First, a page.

No implausible publication with “interpolated essays on the virtues of sanitary improvement” is beyond his sight.
When FLOs purchase a toilet, they agree to keep it well-stocked with sanitary products like toilet paper and soap.
sanitary operations alone required 7,400 Port-a-Potties that collected the equivalent of three Olympic-size pools of pee.
But that's the Jersey Shore cast way—always keeping it classy and sanitary.
He crosses the street and begins sweeping in front of the sanitary Bedding Company.
To you the attitude of mind which provoked this cry may seem as natural as it was sanitary.
Take the case of a doctor who devotes himself to sanitary science.
A certain control of sanitary conditions must be delegated to the community and its rules cheerfully followed.
sanitary restrictions, seemingly so necessary in hot climates, were unheard of.
The morning sanitary carts picked up from five to twenty dead officers.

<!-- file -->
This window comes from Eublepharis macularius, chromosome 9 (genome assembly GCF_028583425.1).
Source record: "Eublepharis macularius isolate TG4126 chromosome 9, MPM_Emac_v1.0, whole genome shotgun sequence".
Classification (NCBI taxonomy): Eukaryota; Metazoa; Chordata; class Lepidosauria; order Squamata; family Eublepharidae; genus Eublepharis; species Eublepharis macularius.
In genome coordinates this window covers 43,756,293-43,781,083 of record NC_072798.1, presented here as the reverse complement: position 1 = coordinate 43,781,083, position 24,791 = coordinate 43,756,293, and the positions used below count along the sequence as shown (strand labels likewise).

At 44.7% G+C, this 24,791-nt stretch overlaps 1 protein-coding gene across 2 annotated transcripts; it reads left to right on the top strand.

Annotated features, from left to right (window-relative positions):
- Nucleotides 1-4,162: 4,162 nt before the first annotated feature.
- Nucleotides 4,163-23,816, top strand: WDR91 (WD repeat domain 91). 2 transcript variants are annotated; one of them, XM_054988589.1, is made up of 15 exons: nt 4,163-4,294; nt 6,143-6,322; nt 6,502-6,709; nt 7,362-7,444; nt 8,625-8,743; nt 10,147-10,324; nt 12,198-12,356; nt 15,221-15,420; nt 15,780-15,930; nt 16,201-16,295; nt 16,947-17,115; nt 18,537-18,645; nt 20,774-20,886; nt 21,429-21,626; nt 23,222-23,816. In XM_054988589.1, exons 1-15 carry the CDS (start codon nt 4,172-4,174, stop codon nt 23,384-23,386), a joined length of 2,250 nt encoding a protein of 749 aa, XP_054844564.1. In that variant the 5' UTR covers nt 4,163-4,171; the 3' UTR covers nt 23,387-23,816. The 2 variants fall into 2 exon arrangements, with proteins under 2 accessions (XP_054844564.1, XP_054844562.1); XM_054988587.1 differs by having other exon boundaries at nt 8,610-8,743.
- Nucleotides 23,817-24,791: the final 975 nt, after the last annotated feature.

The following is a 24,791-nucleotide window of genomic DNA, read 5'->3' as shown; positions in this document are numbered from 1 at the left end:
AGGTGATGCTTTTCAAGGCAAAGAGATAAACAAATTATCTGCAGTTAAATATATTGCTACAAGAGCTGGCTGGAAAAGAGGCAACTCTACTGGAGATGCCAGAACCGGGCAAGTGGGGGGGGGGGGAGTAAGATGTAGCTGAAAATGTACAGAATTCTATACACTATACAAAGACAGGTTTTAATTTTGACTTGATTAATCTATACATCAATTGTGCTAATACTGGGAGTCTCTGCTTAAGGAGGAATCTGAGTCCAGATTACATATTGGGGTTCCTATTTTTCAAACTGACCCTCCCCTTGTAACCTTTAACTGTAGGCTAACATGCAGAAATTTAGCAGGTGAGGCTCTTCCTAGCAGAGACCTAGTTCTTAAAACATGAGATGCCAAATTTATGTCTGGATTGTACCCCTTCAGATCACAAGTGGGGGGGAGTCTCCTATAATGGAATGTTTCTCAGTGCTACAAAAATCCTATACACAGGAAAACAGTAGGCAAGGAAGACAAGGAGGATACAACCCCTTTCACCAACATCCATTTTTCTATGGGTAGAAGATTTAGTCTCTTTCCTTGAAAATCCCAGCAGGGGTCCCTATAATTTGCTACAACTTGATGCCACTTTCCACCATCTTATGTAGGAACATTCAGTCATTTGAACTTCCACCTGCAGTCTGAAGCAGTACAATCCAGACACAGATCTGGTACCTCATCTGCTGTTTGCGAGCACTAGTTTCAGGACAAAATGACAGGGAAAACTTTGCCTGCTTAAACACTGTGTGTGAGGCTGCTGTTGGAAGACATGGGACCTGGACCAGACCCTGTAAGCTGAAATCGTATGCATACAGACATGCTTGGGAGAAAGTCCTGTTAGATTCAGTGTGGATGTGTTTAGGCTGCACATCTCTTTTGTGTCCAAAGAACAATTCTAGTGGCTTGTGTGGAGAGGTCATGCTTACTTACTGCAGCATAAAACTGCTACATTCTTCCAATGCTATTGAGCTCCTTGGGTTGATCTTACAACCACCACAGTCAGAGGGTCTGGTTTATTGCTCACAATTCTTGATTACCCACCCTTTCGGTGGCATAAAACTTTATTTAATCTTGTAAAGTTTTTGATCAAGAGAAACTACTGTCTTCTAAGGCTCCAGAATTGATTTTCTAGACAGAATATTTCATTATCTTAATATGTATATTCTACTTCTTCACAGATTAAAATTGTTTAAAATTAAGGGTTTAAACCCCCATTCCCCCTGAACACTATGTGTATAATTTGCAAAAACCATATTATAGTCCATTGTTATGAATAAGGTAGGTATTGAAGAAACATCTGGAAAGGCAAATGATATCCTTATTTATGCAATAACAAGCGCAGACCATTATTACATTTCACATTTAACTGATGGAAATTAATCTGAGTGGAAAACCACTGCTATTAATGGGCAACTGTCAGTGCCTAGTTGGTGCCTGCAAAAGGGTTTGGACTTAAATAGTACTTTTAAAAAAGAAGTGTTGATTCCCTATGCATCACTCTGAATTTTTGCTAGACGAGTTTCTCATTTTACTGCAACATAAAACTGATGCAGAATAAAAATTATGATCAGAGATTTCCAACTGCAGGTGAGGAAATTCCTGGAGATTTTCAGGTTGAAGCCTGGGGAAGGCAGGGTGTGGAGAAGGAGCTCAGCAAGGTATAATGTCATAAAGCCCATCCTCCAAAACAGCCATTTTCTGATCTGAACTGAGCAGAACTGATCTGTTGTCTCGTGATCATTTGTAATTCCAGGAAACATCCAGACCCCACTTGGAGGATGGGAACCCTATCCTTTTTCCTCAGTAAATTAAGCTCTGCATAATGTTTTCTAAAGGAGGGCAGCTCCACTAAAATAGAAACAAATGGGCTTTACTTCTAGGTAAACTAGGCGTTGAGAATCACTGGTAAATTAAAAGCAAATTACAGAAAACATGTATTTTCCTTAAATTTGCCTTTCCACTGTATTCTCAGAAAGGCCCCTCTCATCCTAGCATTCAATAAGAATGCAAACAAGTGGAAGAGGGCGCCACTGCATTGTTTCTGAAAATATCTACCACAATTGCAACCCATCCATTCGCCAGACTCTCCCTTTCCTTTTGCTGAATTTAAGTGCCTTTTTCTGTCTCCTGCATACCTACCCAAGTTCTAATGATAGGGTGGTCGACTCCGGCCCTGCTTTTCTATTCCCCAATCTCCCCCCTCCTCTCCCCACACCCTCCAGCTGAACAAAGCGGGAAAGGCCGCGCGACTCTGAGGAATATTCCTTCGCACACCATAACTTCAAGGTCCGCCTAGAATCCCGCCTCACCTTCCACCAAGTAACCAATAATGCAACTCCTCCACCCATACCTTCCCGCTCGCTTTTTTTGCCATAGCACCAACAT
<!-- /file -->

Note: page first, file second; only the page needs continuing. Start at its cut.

1823, "pertaining to health," from French sanitaire (1812), from Latin sanitas "health," from sanus "healthy; sane" (see sane). In reference to menstrual pads, first attested 1881 (in sanitary towel).
c.1300, "systematic compilation of laws," from Old French code "system of laws, law-book" (13c.), from Latin codex, earlier caudex "book, book of laws," literally "tree trunk," hence, book made up of wooden tablets covered with wax for writing. Meaning "cipher" (the sense in secret code) is from 1808.
1815, from code (n.). Specifically in the computer sense from 1947. Related: Coded; coding.
sanitary san·i·tar·y (sān'ĭ-těr'ē)
Of or relating to health.
Free from elements, such as filth or pathogens, that endanger health; hygienic.
A series of instructions designed to be fed into a computer.